October 2016

Slow & Steady Wins the Race

We’re happy to announce the availability of Panopticon 0.16! This milestone took longer than anticipated, but it sure is worth the wait. The improvements coming with 0.16 are less with code base and more with supporting parts:

May 2016

BMC for vulnerability hunting

At the 5th Systems Software Verification Workshop in 2010, Sinz, Falke and Merz presented1 a model for encoding memory reads and writes as SMT formulas. The model is applied to programs in the LLVM language and allows checking for certain memory protection issues. The goal is to use Bounded Model Checking to find memory protection bugs in C/C++ code. The model has been implemented in a tool called LLBMC.

April 2016

No April Fools

No joke, Panopticon version 0.14 is done! With an impressive delay of 4 weeks past the deadline we finally finished the Crematoria milestone.

January 2016

Version 0.13

We are happy to announce the availability of Panopticon 0.13! This version an important step towards the our goal of making static analysis accessible for reverse engineers.

November 2015

Pentridge is done

Today we finally finished the 0.12 version of Panopticon code named “Pentridge”. Starting with this version we accelerated the release cycle to one milestone every 6 weeks. Instead of dragging on for a year before releasing something usable.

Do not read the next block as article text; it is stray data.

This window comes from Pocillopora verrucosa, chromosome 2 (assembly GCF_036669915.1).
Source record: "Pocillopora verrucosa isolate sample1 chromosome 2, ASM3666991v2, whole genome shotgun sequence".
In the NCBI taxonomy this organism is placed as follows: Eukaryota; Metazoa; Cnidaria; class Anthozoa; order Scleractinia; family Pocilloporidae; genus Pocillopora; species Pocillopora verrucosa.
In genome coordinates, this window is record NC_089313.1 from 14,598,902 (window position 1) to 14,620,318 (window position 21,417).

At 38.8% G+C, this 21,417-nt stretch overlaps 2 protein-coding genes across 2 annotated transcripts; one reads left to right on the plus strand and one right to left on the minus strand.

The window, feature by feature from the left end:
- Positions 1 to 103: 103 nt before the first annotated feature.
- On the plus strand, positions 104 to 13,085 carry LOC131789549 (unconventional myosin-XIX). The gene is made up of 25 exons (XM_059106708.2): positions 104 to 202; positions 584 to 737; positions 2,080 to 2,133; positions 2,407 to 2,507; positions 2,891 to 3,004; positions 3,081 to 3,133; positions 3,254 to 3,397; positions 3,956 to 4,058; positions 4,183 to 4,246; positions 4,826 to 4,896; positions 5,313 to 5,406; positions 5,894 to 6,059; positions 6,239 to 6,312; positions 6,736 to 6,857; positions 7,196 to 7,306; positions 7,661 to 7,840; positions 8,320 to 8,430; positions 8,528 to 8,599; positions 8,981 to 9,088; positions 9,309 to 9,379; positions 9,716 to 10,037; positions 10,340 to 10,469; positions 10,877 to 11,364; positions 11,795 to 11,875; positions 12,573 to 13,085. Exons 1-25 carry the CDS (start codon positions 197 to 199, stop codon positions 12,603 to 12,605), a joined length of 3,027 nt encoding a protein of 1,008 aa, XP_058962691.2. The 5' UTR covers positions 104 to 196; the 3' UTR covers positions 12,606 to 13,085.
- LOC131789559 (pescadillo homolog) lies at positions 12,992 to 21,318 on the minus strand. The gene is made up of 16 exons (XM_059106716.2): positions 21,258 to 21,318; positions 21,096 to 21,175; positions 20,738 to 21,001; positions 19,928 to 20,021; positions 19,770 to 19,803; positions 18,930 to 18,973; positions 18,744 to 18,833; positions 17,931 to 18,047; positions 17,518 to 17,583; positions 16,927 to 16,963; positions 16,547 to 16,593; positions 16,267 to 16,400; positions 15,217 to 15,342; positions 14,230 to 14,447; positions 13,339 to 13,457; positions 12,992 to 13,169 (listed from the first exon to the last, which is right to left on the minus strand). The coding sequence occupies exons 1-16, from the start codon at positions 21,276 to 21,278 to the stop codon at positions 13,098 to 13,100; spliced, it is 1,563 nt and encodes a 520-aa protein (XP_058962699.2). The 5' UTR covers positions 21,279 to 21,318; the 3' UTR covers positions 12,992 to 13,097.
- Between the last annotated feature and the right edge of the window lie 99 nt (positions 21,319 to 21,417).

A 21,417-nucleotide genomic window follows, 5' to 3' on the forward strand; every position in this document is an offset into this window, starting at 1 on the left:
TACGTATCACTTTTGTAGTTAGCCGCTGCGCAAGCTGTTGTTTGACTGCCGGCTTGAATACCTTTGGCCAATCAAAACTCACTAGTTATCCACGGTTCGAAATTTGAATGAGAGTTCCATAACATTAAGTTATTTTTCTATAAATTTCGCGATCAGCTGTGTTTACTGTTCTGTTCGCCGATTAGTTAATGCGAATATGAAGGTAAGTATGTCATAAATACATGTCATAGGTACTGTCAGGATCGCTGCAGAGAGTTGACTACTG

October 2015

Bastille has landed

In the last 10 months we started rebuilding Panopticon in Rust. We were able to reduce the amount of code from 17k to 12k lines. Hopefully a saver language will help us preventing bugs in the future.

February 2015

Panopticon 0.9 Released!

After 7 months of development version 0.9 – code name “Stammheim” – is ready. The whole code base underwent throughout change and the front end has been rewritten from scratch using Qt5. The new Panopticon looks better, is faster and more correct. Since August 2014 we added more than 100 unit tests that exposed various bugs in the library.